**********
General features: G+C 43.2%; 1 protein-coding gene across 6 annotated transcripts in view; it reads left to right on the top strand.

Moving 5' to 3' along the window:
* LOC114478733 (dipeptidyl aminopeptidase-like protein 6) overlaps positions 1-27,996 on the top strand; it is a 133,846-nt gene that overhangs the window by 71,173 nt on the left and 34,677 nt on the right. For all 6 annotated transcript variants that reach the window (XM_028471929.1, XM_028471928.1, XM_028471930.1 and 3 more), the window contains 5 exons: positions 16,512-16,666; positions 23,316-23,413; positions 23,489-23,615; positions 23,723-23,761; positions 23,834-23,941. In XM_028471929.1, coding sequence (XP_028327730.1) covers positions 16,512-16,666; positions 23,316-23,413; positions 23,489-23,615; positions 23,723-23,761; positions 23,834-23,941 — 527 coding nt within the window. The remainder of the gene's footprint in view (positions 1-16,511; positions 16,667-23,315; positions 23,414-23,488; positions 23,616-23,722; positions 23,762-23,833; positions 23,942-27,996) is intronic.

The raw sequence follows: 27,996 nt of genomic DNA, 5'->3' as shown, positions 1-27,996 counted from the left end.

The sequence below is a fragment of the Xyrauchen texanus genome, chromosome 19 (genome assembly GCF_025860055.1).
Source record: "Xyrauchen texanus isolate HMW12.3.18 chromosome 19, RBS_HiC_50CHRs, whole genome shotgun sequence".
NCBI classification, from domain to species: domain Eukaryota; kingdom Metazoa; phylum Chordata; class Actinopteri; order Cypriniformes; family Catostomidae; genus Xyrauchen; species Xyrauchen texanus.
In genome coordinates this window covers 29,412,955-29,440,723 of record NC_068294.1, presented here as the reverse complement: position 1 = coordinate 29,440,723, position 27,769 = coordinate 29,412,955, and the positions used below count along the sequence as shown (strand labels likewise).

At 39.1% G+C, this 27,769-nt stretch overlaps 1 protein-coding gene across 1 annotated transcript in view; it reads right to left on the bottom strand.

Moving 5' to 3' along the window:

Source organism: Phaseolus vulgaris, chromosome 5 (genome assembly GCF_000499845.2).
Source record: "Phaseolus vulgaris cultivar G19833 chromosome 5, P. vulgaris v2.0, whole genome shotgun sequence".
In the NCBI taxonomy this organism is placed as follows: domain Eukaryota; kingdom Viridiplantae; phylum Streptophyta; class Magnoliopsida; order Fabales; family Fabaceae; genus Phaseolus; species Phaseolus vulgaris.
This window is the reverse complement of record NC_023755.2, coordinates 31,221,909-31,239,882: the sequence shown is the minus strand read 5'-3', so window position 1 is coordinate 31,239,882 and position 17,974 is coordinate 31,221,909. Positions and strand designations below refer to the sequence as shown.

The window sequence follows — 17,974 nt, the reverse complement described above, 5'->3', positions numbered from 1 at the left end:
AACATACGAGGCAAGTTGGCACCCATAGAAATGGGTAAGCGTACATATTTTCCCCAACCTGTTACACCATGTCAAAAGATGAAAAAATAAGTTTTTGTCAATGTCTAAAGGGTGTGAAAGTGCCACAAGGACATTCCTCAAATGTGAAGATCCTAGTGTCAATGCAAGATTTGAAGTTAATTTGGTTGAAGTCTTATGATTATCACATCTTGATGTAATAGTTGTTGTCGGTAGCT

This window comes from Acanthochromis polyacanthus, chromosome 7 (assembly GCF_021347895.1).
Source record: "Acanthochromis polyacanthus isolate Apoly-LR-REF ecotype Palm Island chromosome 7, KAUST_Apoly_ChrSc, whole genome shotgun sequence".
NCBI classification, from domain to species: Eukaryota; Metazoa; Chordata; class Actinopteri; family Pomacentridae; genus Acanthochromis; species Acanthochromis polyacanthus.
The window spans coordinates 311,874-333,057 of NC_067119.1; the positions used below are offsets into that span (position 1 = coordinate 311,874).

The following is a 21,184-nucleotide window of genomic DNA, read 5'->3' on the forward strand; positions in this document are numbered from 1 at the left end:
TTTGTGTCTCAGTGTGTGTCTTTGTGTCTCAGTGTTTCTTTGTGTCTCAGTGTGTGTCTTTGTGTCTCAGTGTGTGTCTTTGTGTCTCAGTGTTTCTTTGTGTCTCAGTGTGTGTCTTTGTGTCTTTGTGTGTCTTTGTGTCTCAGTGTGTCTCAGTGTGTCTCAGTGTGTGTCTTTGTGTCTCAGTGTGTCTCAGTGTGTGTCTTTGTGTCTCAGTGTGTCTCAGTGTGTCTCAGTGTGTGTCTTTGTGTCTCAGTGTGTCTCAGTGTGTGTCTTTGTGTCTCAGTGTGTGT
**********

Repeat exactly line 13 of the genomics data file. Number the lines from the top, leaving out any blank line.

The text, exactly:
In the NCBI taxonomy this organism is placed as follows: domain Eukaryota; kingdom Viridiplantae; phylum Streptophyta; class Magnoliopsida; order Fabales; family Fabaceae; genus Phaseolus; species Phaseolus vulgaris.